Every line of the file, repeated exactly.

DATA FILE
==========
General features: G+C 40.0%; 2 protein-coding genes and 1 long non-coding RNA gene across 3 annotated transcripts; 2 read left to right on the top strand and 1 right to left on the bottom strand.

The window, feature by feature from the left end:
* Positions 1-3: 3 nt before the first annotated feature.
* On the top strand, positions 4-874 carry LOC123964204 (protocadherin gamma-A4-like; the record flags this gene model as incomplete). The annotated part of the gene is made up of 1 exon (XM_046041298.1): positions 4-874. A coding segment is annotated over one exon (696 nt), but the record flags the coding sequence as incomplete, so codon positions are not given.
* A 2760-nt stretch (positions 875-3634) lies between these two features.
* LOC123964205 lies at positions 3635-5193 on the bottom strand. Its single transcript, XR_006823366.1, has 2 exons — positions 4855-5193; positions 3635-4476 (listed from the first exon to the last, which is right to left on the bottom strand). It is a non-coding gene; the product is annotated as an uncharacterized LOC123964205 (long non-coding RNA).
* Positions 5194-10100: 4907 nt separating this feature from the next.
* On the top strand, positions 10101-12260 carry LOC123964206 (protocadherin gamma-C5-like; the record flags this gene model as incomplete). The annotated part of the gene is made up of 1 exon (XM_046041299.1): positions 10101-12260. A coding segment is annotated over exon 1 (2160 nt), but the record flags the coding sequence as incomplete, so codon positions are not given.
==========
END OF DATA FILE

General features: G+C 40.0%; 2 protein-coding genes and 1 long non-coding RNA gene across 3 annotated transcripts; 2 read left to right on the top strand and 1 right to left on the bottom strand.

The window, feature by feature from the left end:
* Positions 1-3: 3 nt before the first annotated feature.
* On the top strand, positions 4-874 carry LOC123964204 (protocadherin gamma-A4-like; the record flags this gene model as incomplete). The annotated part of the gene is made up of 1 exon (XM_046041298.1): positions 4-874. A coding segment is annotated over one exon (696 nt), but the record flags the coding sequence as incomplete, so codon positions are not given.
* A 2760-nt stretch (positions 875-3634) lies between these two features.
* LOC123964205 lies at positions 3635-5193 on the bottom strand. Its single transcript, XR_006823366.1, has 2 exons — positions 4855-5193; positions 3635-4476 (listed from the first exon to the last, which is right to left on the bottom strand). It is a non-coding gene; the product is annotated as an uncharacterized LOC123964205 (long non-coding RNA).
* Positions 5194-10100: 4907 nt separating this feature from the next.
* On the top strand, positions 10101-12260 carry LOC123964206 (protocadherin gamma-C5-like; the record flags this gene model as incomplete). The annotated part of the gene is made up of 1 exon (XM_046041299.1): positions 10101-12260. A coding segment is annotated over exon 1 (2160 nt), but the record flags the coding sequence as incomplete, so codon positions are not given.